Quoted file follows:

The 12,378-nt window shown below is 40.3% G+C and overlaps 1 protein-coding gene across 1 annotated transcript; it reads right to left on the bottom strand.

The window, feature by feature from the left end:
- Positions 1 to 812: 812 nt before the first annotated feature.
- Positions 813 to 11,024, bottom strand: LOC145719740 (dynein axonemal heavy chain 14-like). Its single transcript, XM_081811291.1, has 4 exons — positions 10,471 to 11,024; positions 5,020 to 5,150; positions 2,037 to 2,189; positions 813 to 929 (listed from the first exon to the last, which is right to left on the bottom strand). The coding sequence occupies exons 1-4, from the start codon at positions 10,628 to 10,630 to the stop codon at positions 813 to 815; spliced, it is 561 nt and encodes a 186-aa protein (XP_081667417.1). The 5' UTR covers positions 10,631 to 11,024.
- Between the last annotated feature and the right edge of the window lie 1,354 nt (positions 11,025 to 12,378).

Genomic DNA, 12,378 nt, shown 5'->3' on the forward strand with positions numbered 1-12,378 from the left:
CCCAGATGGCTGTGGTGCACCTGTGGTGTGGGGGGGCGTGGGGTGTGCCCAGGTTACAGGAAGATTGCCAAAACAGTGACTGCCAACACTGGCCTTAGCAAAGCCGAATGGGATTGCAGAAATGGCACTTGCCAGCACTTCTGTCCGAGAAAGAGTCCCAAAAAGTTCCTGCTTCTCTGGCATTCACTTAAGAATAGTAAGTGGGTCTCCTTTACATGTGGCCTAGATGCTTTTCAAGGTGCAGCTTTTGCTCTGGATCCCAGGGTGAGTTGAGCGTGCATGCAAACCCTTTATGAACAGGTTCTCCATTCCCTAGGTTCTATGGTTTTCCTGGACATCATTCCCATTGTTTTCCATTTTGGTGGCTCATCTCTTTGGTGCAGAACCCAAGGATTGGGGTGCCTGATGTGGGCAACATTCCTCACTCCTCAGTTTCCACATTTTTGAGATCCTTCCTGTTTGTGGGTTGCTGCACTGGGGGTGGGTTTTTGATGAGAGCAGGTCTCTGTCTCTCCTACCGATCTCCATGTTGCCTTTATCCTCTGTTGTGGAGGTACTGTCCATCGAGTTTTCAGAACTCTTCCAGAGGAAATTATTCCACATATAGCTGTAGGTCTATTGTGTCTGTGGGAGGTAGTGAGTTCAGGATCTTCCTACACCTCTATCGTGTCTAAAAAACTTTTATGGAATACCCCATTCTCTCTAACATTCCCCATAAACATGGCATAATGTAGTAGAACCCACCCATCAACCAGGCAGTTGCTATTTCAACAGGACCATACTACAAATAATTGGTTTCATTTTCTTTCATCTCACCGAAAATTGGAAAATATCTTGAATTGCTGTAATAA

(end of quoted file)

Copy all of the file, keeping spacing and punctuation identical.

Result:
The 12,378-nt window shown below is 40.3% G+C and overlaps 1 protein-coding gene across 1 annotated transcript; it reads right to left on the bottom strand.

The window, feature by feature from the left end:
- Positions 1 to 812: 812 nt before the first annotated feature.
- Positions 813 to 11,024, bottom strand: LOC145719740 (dynein axonemal heavy chain 14-like). Its single transcript, XM_081811291.1, has 4 exons — positions 10,471 to 11,024; positions 5,020 to 5,150; positions 2,037 to 2,189; positions 813 to 929 (listed from the first exon to the last, which is right to left on the bottom strand). The coding sequence occupies exons 1-4, from the start codon at positions 10,628 to 10,630 to the stop codon at positions 813 to 815; spliced, it is 561 nt and encodes a 186-aa protein (XP_081667417.1). The 5' UTR covers positions 10,631 to 11,024.
- Between the last annotated feature and the right edge of the window lie 1,354 nt (positions 11,025 to 12,378).

Genomic DNA, 12,378 nt, shown 5'->3' on the forward strand with positions numbered 1-12,378 from the left:
CCCAGATGGCTGTGGTGCACCTGTGGTGTGGGGGGGCGTGGGGTGTGCCCAGGTTACAGGAAGATTGCCAAAACAGTGACTGCCAACACTGGCCTTAGCAAAGCCGAATGGGATTGCAGAAATGGCACTTGCCAGCACTTCTGTCCGAGAAAGAGTCCCAAAAAGTTCCTGCTTCTCTGGCATTCACTTAAGAATAGTAAGTGGGTCTCCTTTACATGTGGCCTAGATGCTTTTCAAGGTGCAGCTTTTGCTCTGGATCCCAGGGTGAGTTGAGCGTGCATGCAAACCCTTTATGAACAGGTTCTCCATTCCCTAGGTTCTATGGTTTTCCTGGACATCATTCCCATTGTTTTCCATTTTGGTGGCTCATCTCTTTGGTGCAGAACCCAAGGATTGGGGTGCCTGATGTGGGCAACATTCCTCACTCCTCAGTTTCCACATTTTTGAGATCCTTCCTGTTTGTGGGTTGCTGCACTGGGGGTGGGTTTTTGATGAGAGCAGGTCTCTGTCTCTCCTACCGATCTCCATGTTGCCTTTATCCTCTGTTGTGGAGGTACTGTCCATCGAGTTTTCAGAACTCTTCCAGAGGAAATTATTCCACATATAGCTGTAGGTCTATTGTGTCTGTGGGAGGTAGTGAGTTCAGGATCTTCCTACACCTCTATCGTGTCTAAAAAACTTTTATGGAATACCCCATTCTCTCTAACATTCCCCATAAACATGGCATAATGTAGTAGAACCCACCCATCAACCAGGCAGTTGCTATTTCAACAGGACCATACTACAAATAATTGGTTTCATTTTCTTTCATCTCACCGAAAATTGGAAAATATCTTGAATTGCTGTAATAA